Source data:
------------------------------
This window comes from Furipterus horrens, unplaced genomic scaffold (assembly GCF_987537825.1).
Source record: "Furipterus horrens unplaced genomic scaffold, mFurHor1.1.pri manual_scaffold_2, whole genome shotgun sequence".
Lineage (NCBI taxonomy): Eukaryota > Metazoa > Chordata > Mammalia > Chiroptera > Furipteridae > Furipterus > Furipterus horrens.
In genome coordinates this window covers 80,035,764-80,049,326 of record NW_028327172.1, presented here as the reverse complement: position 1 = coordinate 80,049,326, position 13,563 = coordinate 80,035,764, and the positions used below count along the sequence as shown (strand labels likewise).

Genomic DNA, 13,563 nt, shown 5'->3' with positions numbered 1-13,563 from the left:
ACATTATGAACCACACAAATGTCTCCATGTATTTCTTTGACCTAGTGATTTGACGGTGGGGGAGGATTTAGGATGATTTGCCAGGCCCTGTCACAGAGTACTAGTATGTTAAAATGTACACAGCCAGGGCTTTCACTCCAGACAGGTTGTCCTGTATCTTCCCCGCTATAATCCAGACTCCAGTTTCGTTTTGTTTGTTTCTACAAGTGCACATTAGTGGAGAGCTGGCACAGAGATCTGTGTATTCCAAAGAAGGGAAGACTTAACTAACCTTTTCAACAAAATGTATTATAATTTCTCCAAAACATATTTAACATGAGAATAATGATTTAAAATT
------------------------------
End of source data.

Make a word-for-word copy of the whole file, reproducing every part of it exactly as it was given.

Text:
This window comes from Furipterus horrens, unplaced genomic scaffold (assembly GCF_987537825.1).
Source record: "Furipterus horrens unplaced genomic scaffold, mFurHor1.1.pri manual_scaffold_2, whole genome shotgun sequence".
Lineage (NCBI taxonomy): Eukaryota > Metazoa > Chordata > Mammalia > Chiroptera > Furipteridae > Furipterus > Furipterus horrens.
In genome coordinates this window covers 80,035,764-80,049,326 of record NW_028327172.1, presented here as the reverse complement: position 1 = coordinate 80,049,326, position 13,563 = coordinate 80,035,764, and the positions used below count along the sequence as shown (strand labels likewise).

Genomic DNA, 13,563 nt, shown 5'->3' with positions numbered 1-13,563 from the left:
ACATTATGAACCACACAAATGTCTCCATGTATTTCTTTGACCTAGTGATTTGACGGTGGGGGAGGATTTAGGATGATTTGCCAGGCCCTGTCACAGAGTACTAGTATGTTAAAATGTACACAGCCAGGGCTTTCACTCCAGACAGGTTGTCCTGTATCTTCCCCGCTATAATCCAGACTCCAGTTTCGTTTTGTTTGTTTCTACAAGTGCACATTAGTGGAGAGCTGGCACAGAGATCTGTGTATTCCAAAGAAGGGAAGACTTAACTAACCTTTTCAACAAAATGTATTATAATTTCTCCAAAACATATTTAACATGAGAATAATGATTTAAAATT